(*4) Logical Not Notes
With the logical not, it matters what universal set U a person uses. For example, if someone asks, "Did the dog eat the bone?", U = {bone}, so saying no or "the dog did not eat the bone" doesn't mean that a dog eats a piano, because it's not in U. Now, if someone were to ask, "Did the dog eat the bone, the cat food, and my sandwich," (U = {bone, cat food, sandwich}) and someone answered, "The dog did not eat the bone," then one may logically infer that the person is saying that the dog ate the cat food and sandwich.

It is a good question to ask whether the universe could have always existed (aka infinite time). My proof is of the same form as my proof against an infinite causal chain. The chain I construct in this case consists of time intervals of 1 second.
Posted by Matt532 1 year ago
Matt532
(*5) Conclusion
It is both our duties to present a clear argument and show whether it is true or false and why.

With Occam's razor, even though you seem to admit defeat, you seem to be trying to get points from it by not saying anything in the hopes that other people won't notice. Being able to publicly admit weaknesses is a strength and virtue that not many have.

Now, you have given me good, even great questions. However, you have failed to convince me of your arguments, and your continuous arrogance (in a couple of places) and misleading of the facts (in only a few places, more so referring to the later rounds, but one place is too much) have given me the conclusion that you don't want the truth, but rather that you put yourself over the truth, over and against the reader's sake, and that is a sad thing. You even admit "it is his duty to present a clear argument and show why it is true" so you seem to intentionally make things confusing, even if it's obvious. This is beyond asking questions and disproving proofs.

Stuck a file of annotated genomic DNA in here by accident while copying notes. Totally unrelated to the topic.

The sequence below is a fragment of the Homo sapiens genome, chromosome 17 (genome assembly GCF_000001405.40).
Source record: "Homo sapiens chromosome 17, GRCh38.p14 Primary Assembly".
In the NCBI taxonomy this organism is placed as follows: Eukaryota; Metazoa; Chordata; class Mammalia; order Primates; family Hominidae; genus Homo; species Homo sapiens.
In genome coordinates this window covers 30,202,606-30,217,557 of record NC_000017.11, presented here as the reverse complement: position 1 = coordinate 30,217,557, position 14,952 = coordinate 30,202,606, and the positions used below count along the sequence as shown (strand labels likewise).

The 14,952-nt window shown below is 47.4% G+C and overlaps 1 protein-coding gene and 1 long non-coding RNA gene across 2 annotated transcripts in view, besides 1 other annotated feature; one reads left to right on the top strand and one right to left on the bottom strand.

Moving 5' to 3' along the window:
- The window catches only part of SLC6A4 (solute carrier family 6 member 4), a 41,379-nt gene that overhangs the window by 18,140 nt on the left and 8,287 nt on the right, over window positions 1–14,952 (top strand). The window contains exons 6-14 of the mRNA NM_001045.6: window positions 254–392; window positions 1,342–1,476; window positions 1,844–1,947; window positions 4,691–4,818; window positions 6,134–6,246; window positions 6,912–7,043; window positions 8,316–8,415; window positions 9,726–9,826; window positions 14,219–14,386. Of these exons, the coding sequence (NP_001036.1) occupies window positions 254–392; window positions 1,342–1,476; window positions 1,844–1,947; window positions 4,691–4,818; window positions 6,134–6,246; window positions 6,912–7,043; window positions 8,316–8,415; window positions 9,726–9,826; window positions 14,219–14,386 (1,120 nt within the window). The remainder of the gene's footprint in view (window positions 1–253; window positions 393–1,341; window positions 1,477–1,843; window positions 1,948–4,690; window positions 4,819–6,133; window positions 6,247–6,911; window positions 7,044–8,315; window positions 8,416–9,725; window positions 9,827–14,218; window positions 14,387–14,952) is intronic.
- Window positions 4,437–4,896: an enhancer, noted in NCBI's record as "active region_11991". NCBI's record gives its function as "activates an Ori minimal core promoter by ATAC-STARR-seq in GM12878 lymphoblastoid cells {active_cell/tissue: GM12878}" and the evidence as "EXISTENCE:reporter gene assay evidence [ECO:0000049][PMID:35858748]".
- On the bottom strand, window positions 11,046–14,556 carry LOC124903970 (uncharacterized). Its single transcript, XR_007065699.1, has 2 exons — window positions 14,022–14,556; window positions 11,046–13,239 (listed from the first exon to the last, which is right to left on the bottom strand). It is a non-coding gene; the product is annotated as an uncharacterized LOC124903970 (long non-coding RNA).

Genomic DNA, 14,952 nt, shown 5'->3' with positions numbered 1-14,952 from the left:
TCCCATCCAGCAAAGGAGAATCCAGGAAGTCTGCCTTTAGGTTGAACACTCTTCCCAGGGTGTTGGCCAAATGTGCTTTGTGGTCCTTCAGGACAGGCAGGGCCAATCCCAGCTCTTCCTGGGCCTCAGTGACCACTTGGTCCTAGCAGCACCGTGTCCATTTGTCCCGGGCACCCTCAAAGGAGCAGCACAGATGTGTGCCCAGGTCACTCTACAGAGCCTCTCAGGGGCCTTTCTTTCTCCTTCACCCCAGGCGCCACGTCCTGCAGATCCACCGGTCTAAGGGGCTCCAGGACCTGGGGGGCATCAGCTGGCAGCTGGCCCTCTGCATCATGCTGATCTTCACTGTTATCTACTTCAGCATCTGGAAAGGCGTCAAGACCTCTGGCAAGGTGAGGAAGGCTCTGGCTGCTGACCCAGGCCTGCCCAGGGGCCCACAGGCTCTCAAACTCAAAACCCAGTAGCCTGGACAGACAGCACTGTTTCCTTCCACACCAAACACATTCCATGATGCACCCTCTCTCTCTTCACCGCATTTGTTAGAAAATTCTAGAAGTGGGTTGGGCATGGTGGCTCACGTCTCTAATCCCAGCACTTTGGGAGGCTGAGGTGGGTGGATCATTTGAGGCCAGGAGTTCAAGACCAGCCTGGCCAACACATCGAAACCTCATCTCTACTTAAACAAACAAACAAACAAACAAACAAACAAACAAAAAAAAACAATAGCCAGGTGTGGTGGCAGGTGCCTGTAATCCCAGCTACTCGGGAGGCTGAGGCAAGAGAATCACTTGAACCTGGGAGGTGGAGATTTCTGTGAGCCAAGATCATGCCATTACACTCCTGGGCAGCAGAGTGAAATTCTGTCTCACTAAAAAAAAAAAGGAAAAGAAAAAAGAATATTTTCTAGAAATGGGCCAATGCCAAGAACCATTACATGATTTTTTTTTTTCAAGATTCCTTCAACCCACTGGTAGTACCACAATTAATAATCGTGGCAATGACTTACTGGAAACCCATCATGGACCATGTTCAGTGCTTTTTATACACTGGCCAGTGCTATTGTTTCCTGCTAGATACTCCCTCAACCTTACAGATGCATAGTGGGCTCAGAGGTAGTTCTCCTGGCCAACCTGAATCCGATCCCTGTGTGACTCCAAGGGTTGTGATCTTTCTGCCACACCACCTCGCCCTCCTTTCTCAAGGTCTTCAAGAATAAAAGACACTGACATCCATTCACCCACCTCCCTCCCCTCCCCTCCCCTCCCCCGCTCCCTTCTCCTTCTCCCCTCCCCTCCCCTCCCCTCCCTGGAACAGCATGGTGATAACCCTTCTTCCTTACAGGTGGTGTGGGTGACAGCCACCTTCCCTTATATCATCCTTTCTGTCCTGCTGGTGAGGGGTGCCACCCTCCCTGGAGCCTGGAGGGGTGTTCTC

I do thank you for accepting the challenge and devoting the time you have, but I must say that if I were in a panel voting for whether you are a good philosopher, I would vote "nay", but if it were on understanding philosophical ideas, I would vote "yea".

If you see that my argument refutes yours, think about whether your rebuttal makes sense or not with the big picture, before you give your argument, Ok? It makes you look like a fool, otherwise. Now, this last thing is just for those small parts of your argument that I am referring to two paragraphs above. Please just stop the baloney and be honest in those few places I mentioned. Ok?
Posted by Matt532 1 year ago
Matt532
Tejretics, which side do you want to debate?
Posted by tejretics 1 year ago
tejretics
I'd be down for debating this.
Posted by Matt532 1 year ago
Matt532
Yes, thank you for your help. My argument could probably be clearer, as well as look at the important objections that I didn't think about.
Posted by zmikecuber 1 year ago
zmikecuber
Thanks for clarifying the infinity argument! I understand what you are saying much better now.
Posted by zmikecuber 1 year ago
zmikecuber
Eh screw it.
1 votes has been placed for this debate.
Vote Placed by Cobalt 1 year ago
Cobalt
Matt532zmikecuberTied
Agreed with before the debate:--Vote Checkmark0 points
Agreed with after the debate:--Vote Checkmark0 points
Who had better conduct:--Vote Checkmark1 point
Had better spelling and grammar:--Vote Checkmark1 point
Made more convincing arguments:-Vote Checkmark-3 points
Used the most reliable sources:--Vote Checkmark2 points
Total points awarded:03 
Reasons for voting decision: RFD Here: https://docs.google.com/document/d/1QkRNTopaJP57WQ5GxS2qoT-GL__ishILpDrgMkm_Vw8/edit?usp=sharing TL;DR: Con lost because Pro exploited the weakness in the claim that the First Cause must be the Christian God.